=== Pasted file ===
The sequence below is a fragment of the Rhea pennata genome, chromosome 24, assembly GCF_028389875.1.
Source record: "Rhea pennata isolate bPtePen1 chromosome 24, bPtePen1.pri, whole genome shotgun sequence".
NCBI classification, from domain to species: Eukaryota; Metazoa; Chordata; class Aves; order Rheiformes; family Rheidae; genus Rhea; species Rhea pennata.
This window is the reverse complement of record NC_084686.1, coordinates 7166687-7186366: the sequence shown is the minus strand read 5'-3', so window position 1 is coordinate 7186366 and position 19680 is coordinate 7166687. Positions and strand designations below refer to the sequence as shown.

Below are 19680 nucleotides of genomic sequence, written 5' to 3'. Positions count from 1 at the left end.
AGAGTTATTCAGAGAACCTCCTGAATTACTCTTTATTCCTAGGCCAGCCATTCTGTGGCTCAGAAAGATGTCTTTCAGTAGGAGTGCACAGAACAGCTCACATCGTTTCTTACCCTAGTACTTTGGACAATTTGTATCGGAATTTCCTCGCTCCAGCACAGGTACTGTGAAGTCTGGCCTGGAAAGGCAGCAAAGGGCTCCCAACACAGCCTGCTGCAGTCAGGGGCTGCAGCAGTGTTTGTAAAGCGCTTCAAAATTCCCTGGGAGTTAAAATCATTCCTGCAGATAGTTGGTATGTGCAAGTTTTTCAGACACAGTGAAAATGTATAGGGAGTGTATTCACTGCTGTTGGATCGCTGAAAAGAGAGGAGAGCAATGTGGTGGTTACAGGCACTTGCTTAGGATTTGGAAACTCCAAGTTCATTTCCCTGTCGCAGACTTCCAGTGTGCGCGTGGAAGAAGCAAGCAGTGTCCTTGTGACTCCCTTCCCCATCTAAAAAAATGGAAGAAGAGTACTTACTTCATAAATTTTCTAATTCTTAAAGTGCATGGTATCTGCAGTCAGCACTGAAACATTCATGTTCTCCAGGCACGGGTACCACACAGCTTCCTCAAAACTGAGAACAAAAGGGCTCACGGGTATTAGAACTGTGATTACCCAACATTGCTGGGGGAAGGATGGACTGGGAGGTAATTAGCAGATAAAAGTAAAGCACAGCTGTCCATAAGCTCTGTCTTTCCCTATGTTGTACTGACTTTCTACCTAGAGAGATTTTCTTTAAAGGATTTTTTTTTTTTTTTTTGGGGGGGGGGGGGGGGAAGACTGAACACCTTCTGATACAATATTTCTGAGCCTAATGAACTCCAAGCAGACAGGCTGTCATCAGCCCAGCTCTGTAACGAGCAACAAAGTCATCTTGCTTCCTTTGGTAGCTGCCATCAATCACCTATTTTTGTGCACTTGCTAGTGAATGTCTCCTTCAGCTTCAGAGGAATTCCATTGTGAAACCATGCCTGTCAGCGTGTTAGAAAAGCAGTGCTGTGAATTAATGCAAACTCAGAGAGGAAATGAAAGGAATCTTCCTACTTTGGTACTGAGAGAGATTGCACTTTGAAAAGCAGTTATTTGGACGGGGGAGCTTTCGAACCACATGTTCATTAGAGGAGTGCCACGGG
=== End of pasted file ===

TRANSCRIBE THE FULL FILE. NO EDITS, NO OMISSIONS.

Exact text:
The sequence below is a fragment of the Rhea pennata genome, chromosome 24, assembly GCF_028389875.1.
Source record: "Rhea pennata isolate bPtePen1 chromosome 24, bPtePen1.pri, whole genome shotgun sequence".
NCBI classification, from domain to species: Eukaryota; Metazoa; Chordata; class Aves; order Rheiformes; family Rheidae; genus Rhea; species Rhea pennata.
This window is the reverse complement of record NC_084686.1, coordinates 7166687-7186366: the sequence shown is the minus strand read 5'-3', so window position 1 is coordinate 7186366 and position 19680 is coordinate 7166687. Positions and strand designations below refer to the sequence as shown.

Below are 19680 nucleotides of genomic sequence, written 5' to 3'. Positions count from 1 at the left end.
AGAGTTATTCAGAGAACCTCCTGAATTACTCTTTATTCCTAGGCCAGCCATTCTGTGGCTCAGAAAGATGTCTTTCAGTAGGAGTGCACAGAACAGCTCACATCGTTTCTTACCCTAGTACTTTGGACAATTTGTATCGGAATTTCCTCGCTCCAGCACAGGTACTGTGAAGTCTGGCCTGGAAAGGCAGCAAAGGGCTCCCAACACAGCCTGCTGCAGTCAGGGGCTGCAGCAGTGTTTGTAAAGCGCTTCAAAATTCCCTGGGAGTTAAAATCATTCCTGCAGATAGTTGGTATGTGCAAGTTTTTCAGACACAGTGAAAATGTATAGGGAGTGTATTCACTGCTGTTGGATCGCTGAAAAGAGAGGAGAGCAATGTGGTGGTTACAGGCACTTGCTTAGGATTTGGAAACTCCAAGTTCATTTCCCTGTCGCAGACTTCCAGTGTGCGCGTGGAAGAAGCAAGCAGTGTCCTTGTGACTCCCTTCCCCATCTAAAAAAATGGAAGAAGAGTACTTACTTCATAAATTTTCTAATTCTTAAAGTGCATGGTATCTGCAGTCAGCACTGAAACATTCATGTTCTCCAGGCACGGGTACCACACAGCTTCCTCAAAACTGAGAACAAAAGGGCTCACGGGTATTAGAACTGTGATTACCCAACATTGCTGGGGGAAGGATGGACTGGGAGGTAATTAGCAGATAAAAGTAAAGCACAGCTGTCCATAAGCTCTGTCTTTCCCTATGTTGTACTGACTTTCTACCTAGAGAGATTTTCTTTAAAGGATTTTTTTTTTTTTTTTTGGGGGGGGGGGGGGGGAAGACTGAACACCTTCTGATACAATATTTCTGAGCCTAATGAACTCCAAGCAGACAGGCTGTCATCAGCCCAGCTCTGTAACGAGCAACAAAGTCATCTTGCTTCCTTTGGTAGCTGCCATCAATCACCTATTTTTGTGCACTTGCTAGTGAATGTCTCCTTCAGCTTCAGAGGAATTCCATTGTGAAACCATGCCTGTCAGCGTGTTAGAAAAGCAGTGCTGTGAATTAATGCAAACTCAGAGAGGAAATGAAAGGAATCTTCCTACTTTGGTACTGAGAGAGATTGCACTTTGAAAAGCAGTTATTTGGACGGGGGAGCTTTCGAACCACATGTTCATTAGAGGAGTGCCACGGG